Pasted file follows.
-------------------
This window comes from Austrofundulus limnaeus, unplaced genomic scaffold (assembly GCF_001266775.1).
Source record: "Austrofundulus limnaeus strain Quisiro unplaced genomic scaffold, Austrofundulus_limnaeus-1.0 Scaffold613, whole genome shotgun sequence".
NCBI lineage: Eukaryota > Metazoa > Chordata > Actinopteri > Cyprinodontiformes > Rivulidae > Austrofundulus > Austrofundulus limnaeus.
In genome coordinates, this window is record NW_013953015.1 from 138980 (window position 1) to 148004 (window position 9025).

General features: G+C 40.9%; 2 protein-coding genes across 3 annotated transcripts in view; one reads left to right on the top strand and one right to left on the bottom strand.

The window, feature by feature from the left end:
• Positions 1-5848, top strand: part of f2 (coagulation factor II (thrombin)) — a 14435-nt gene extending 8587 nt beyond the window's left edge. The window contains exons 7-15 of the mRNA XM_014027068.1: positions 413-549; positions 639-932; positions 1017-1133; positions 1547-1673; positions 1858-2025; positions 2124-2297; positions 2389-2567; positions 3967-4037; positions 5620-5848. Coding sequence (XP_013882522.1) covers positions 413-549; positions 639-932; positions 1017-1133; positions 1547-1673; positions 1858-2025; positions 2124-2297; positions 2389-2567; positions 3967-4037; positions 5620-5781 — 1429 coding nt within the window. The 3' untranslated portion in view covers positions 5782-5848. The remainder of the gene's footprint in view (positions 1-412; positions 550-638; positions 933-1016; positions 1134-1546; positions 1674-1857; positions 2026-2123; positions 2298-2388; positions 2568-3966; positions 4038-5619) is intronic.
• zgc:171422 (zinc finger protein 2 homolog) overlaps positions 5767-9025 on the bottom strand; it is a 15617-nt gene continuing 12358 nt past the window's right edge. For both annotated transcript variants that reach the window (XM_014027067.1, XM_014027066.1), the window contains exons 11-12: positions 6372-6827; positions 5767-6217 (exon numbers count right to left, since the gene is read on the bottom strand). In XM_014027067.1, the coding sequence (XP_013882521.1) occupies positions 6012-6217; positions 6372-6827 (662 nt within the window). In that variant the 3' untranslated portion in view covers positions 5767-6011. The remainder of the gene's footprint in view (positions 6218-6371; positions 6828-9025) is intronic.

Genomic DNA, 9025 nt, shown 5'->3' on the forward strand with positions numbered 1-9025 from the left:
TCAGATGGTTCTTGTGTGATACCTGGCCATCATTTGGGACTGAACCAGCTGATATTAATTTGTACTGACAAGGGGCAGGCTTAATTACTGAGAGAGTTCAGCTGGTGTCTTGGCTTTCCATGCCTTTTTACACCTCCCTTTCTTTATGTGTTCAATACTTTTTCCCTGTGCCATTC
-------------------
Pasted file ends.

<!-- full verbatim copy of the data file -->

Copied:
This window comes from Austrofundulus limnaeus, unplaced genomic scaffold (assembly GCF_001266775.1).
Source record: "Austrofundulus limnaeus strain Quisiro unplaced genomic scaffold, Austrofundulus_limnaeus-1.0 Scaffold613, whole genome shotgun sequence".
NCBI lineage: Eukaryota > Metazoa > Chordata > Actinopteri > Cyprinodontiformes > Rivulidae > Austrofundulus > Austrofundulus limnaeus.
In genome coordinates, this window is record NW_013953015.1 from 138980 (window position 1) to 148004 (window position 9025).

General features: G+C 40.9%; 2 protein-coding genes across 3 annotated transcripts in view; one reads left to right on the top strand and one right to left on the bottom strand.

The window, feature by feature from the left end:
• Positions 1-5848, top strand: part of f2 (coagulation factor II (thrombin)) — a 14435-nt gene extending 8587 nt beyond the window's left edge. The window contains exons 7-15 of the mRNA XM_014027068.1: positions 413-549; positions 639-932; positions 1017-1133; positions 1547-1673; positions 1858-2025; positions 2124-2297; positions 2389-2567; positions 3967-4037; positions 5620-5848. Coding sequence (XP_013882522.1) covers positions 413-549; positions 639-932; positions 1017-1133; positions 1547-1673; positions 1858-2025; positions 2124-2297; positions 2389-2567; positions 3967-4037; positions 5620-5781 — 1429 coding nt within the window. The 3' untranslated portion in view covers positions 5782-5848. The remainder of the gene's footprint in view (positions 1-412; positions 550-638; positions 933-1016; positions 1134-1546; positions 1674-1857; positions 2026-2123; positions 2298-2388; positions 2568-3966; positions 4038-5619) is intronic.
• zgc:171422 (zinc finger protein 2 homolog) overlaps positions 5767-9025 on the bottom strand; it is a 15617-nt gene continuing 12358 nt past the window's right edge. For both annotated transcript variants that reach the window (XM_014027067.1, XM_014027066.1), the window contains exons 11-12: positions 6372-6827; positions 5767-6217 (exon numbers count right to left, since the gene is read on the bottom strand). In XM_014027067.1, the coding sequence (XP_013882521.1) occupies positions 6012-6217; positions 6372-6827 (662 nt within the window). In that variant the 3' untranslated portion in view covers positions 5767-6011. The remainder of the gene's footprint in view (positions 6218-6371; positions 6828-9025) is intronic.

Genomic DNA, 9025 nt, shown 5'->3' on the forward strand with positions numbered 1-9025 from the left:
TCAGATGGTTCTTGTGTGATACCTGGCCATCATTTGGGACTGAACCAGCTGATATTAATTTGTACTGACAAGGGGCAGGCTTAATTACTGAGAGAGTTCAGCTGGTGTCTTGGCTTTCCATGCCTTTTTACACCTCCCTTTCTTTATGTGTTCAATACTTTTTCCCTGTGCCATTC